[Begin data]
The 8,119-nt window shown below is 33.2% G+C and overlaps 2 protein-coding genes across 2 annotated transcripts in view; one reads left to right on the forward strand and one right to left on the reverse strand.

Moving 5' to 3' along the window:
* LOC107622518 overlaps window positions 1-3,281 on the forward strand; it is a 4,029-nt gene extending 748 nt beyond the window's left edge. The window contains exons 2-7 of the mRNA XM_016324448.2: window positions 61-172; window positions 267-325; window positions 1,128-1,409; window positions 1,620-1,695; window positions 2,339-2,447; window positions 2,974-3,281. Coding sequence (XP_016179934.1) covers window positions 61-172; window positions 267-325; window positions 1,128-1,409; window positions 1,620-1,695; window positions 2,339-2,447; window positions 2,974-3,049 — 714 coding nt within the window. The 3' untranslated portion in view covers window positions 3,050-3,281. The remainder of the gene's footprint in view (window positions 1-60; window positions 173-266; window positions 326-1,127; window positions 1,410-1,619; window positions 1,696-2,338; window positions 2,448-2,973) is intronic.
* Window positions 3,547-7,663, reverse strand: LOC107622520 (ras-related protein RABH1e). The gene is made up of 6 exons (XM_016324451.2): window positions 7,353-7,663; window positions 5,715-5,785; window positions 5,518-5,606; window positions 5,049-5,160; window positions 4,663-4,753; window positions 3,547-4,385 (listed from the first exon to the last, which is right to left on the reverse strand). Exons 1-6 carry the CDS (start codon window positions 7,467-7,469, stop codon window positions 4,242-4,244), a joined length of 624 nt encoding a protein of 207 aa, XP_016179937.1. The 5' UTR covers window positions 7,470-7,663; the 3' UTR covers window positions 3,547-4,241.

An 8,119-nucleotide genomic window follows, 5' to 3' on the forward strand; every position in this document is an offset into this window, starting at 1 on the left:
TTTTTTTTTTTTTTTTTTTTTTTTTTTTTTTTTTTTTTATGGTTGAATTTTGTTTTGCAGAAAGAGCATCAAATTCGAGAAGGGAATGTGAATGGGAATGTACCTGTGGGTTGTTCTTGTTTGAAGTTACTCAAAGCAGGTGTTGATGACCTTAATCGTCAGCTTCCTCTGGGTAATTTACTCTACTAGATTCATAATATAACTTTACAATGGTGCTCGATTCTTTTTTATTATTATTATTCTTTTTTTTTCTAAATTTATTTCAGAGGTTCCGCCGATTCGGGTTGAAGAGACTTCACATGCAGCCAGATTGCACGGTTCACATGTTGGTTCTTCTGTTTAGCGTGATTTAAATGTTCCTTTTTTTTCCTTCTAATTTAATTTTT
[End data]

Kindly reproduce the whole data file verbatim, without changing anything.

The 8,119-nt window shown below is 33.2% G+C and overlaps 2 protein-coding genes across 2 annotated transcripts in view; one reads left to right on the forward strand and one right to left on the reverse strand.

Moving 5' to 3' along the window:
* LOC107622518 overlaps window positions 1-3,281 on the forward strand; it is a 4,029-nt gene extending 748 nt beyond the window's left edge. The window contains exons 2-7 of the mRNA XM_016324448.2: window positions 61-172; window positions 267-325; window positions 1,128-1,409; window positions 1,620-1,695; window positions 2,339-2,447; window positions 2,974-3,281. Coding sequence (XP_016179934.1) covers window positions 61-172; window positions 267-325; window positions 1,128-1,409; window positions 1,620-1,695; window positions 2,339-2,447; window positions 2,974-3,049 — 714 coding nt within the window. The 3' untranslated portion in view covers window positions 3,050-3,281. The remainder of the gene's footprint in view (window positions 1-60; window positions 173-266; window positions 326-1,127; window positions 1,410-1,619; window positions 1,696-2,338; window positions 2,448-2,973) is intronic.
* Window positions 3,547-7,663, reverse strand: LOC107622520 (ras-related protein RABH1e). The gene is made up of 6 exons (XM_016324451.2): window positions 7,353-7,663; window positions 5,715-5,785; window positions 5,518-5,606; window positions 5,049-5,160; window positions 4,663-4,753; window positions 3,547-4,385 (listed from the first exon to the last, which is right to left on the reverse strand). Exons 1-6 carry the CDS (start codon window positions 7,467-7,469, stop codon window positions 4,242-4,244), a joined length of 624 nt encoding a protein of 207 aa, XP_016179937.1. The 5' UTR covers window positions 7,470-7,663; the 3' UTR covers window positions 3,547-4,241.

An 8,119-nucleotide genomic window follows, 5' to 3' on the forward strand; every position in this document is an offset into this window, starting at 1 on the left:
TTTTTTTTTTTTTTTTTTTTTTTTTTTTTTTTTTTTTTATGGTTGAATTTTGTTTTGCAGAAAGAGCATCAAATTCGAGAAGGGAATGTGAATGGGAATGTACCTGTGGGTTGTTCTTGTTTGAAGTTACTCAAAGCAGGTGTTGATGACCTTAATCGTCAGCTTCCTCTGGGTAATTTACTCTACTAGATTCATAATATAACTTTACAATGGTGCTCGATTCTTTTTTATTATTATTATTCTTTTTTTTTCTAAATTTATTTCAGAGGTTCCGCCGATTCGGGTTGAAGAGACTTCACATGCAGCCAGATTGCACGGTTCACATGTTGGTTCTTCTGTTTAGCGTGATTTAAATGTTCCTTTTTTTTCCTTCTAATTTAATTTTT